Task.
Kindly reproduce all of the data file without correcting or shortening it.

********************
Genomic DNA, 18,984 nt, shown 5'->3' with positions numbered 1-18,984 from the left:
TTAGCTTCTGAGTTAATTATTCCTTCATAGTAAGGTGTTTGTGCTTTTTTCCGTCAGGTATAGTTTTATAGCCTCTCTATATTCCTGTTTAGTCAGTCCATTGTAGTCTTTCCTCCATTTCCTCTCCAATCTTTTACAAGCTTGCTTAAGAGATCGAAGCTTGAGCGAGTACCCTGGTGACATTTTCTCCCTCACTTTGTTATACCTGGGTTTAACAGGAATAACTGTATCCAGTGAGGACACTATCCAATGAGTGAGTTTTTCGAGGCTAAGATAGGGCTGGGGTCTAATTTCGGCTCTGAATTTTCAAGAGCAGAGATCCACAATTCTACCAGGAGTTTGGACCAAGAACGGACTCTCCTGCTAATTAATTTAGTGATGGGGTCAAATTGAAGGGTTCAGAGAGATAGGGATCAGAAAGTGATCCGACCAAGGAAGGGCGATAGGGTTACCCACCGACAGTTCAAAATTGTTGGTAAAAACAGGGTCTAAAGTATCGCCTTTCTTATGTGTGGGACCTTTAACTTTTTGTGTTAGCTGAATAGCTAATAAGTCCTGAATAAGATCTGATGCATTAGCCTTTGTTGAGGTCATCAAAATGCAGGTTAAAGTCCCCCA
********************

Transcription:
Genomic DNA, 18,984 nt, shown 5'->3' with positions numbered 1-18,984 from the left:
TTAGCTTCTGAGTTAATTATTCCTTCATAGTAAGGTGTTTGTGCTTTTTTCCGTCAGGTATAGTTTTATAGCCTCTCTATATTCCTGTTTAGTCAGTCCATTGTAGTCTTTCCTCCATTTCCTCTCCAATCTTTTACAAGCTTGCTTAAGAGATCGAAGCTTGAGCGAGTACCCTGGTGACATTTTCTCCCTCACTTTGTTATACCTGGGTTTAACAGGAATAACTGTATCCAGTGAGGACACTATCCAATGAGTGAGTTTTTCGAGGCTAAGATAGGGCTGGGGTCTAATTTCGGCTCTGAATTTTCAAGAGCAGAGATCCACAATTCTACCAGGAGTTTGGACCAAGAACGGACTCTCCTGCTAATTAATTTAGTGATGGGGTCAAATTGAAGGGTTCAGAGAGATAGGGATCAGAAAGTGATCCGACCAAGGAAGGGCGATAGGGTTACCCACCGACAGTTCAAAATTGTTGGTAAAAACAGGGTCTAAAGTATCGCCTTTCTTATGTGTGGGACCTTTAACTTTTTGTGTTAGCTGAATAGCTAATAAGTCCTGAATAAGATCTGATGCATTAGCCTTTGTTGAGGTCATCAAAATGCAGGTTAAAGTCCCCCA